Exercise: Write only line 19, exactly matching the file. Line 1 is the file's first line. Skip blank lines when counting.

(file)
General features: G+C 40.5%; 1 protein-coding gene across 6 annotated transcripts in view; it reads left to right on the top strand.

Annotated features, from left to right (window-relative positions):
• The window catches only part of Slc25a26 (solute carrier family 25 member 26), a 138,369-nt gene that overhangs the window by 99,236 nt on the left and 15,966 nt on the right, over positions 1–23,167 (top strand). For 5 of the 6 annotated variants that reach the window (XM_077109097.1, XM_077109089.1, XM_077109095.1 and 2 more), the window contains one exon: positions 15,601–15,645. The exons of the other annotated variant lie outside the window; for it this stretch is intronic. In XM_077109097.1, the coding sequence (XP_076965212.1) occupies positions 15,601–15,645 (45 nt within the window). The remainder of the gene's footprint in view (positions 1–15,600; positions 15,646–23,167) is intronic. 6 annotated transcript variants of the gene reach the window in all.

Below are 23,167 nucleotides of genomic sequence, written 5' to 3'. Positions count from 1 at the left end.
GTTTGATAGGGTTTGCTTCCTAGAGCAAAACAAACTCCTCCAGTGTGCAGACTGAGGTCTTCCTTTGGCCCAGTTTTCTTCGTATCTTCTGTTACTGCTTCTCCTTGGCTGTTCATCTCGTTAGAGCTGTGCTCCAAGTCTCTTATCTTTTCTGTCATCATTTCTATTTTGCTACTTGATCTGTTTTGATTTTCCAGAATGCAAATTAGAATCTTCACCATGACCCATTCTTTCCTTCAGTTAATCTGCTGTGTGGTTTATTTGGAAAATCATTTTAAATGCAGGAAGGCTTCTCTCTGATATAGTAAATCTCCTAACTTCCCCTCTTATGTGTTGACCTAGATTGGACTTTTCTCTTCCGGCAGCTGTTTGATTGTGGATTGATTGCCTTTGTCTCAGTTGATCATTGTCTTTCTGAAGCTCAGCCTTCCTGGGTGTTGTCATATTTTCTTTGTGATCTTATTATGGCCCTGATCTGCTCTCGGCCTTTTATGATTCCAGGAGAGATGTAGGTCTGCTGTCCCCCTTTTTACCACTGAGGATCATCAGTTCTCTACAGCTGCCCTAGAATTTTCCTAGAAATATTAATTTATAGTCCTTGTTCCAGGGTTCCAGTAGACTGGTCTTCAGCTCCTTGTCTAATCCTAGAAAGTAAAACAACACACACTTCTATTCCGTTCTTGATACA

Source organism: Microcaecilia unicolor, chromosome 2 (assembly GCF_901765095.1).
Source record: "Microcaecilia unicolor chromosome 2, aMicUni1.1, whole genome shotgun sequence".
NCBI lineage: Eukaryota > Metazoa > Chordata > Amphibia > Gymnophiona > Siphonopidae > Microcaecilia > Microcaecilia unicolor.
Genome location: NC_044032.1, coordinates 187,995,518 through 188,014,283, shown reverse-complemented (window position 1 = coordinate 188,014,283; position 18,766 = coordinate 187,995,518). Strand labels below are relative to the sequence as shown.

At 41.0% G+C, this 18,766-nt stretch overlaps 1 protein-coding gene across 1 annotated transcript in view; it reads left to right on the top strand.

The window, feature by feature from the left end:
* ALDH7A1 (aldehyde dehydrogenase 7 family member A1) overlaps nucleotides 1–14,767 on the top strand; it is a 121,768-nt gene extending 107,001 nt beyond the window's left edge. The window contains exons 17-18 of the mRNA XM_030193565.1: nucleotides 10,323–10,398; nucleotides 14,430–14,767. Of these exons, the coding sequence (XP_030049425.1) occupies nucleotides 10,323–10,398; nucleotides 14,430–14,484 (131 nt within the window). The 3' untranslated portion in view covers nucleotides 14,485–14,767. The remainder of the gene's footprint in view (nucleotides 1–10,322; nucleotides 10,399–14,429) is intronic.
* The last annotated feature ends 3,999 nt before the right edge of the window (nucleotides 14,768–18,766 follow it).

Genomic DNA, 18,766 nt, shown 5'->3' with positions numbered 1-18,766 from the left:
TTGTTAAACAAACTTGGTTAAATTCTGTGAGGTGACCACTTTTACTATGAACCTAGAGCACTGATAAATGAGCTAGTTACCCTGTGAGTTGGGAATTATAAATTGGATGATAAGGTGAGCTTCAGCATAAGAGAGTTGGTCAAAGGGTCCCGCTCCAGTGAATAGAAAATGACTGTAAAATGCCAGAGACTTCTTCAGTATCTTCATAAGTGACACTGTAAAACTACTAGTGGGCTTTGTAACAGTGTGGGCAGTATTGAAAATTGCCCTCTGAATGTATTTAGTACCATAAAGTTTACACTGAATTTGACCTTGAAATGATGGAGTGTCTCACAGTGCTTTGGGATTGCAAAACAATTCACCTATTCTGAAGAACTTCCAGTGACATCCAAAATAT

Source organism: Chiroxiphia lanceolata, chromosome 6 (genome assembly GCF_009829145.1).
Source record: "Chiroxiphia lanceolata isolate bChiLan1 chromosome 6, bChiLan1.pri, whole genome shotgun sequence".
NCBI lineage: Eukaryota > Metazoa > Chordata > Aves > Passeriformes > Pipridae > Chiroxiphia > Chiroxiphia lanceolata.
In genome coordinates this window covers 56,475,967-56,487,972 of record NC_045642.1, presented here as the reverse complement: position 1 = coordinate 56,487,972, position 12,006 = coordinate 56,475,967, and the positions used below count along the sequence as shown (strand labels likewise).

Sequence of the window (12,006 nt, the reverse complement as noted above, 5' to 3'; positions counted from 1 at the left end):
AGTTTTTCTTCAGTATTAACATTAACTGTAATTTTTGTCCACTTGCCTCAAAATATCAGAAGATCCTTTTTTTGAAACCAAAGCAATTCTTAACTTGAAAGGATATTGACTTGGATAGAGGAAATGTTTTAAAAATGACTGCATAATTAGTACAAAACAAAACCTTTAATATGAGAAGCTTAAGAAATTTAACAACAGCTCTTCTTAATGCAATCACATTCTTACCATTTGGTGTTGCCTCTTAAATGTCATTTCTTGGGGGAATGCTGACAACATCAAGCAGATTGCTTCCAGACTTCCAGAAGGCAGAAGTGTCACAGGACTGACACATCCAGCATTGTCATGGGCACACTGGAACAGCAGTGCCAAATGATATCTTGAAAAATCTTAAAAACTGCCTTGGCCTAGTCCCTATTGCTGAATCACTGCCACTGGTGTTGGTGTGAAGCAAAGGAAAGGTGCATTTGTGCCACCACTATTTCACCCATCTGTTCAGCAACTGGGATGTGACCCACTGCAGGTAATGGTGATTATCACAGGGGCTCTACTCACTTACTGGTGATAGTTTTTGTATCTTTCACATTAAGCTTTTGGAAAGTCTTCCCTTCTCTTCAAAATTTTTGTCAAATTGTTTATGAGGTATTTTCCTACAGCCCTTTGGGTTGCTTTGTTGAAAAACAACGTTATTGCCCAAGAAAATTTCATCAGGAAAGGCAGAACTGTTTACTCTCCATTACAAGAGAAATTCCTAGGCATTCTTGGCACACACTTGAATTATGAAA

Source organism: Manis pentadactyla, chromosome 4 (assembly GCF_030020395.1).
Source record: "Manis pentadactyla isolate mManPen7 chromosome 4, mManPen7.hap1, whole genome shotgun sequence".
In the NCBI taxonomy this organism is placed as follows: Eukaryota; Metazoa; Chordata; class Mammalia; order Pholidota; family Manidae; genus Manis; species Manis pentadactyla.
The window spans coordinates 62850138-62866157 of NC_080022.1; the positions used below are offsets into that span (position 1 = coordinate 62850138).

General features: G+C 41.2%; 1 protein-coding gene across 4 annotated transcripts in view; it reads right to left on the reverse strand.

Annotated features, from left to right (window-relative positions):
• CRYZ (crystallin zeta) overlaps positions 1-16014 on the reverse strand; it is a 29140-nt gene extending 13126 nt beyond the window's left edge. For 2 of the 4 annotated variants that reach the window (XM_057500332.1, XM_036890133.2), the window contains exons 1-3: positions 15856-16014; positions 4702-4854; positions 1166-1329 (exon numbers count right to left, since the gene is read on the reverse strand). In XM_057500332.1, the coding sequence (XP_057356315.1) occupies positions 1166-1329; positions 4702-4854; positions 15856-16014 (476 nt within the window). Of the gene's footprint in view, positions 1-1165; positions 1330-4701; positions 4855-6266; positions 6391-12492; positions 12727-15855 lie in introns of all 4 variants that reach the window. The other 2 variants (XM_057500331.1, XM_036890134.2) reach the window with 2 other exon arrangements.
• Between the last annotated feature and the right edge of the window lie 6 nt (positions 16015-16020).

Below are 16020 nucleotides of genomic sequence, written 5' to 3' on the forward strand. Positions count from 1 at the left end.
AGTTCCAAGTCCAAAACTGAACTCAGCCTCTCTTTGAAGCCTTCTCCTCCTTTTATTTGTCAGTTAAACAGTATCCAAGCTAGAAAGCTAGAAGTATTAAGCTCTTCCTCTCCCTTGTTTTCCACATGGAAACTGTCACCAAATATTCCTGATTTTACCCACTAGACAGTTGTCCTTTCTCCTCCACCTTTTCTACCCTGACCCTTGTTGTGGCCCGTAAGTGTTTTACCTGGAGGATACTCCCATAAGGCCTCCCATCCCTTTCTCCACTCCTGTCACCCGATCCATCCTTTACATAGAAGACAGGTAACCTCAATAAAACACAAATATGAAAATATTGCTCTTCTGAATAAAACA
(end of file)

In genome coordinates this window covers 56,475,967-56,487,972 of record NC_045642.1, presented here as the reverse complement: position 1 = coordinate 56,487,972, position 12,006 = coordinate 56,475,967, and the positions used below count along the sequence as shown (strand labels likewise).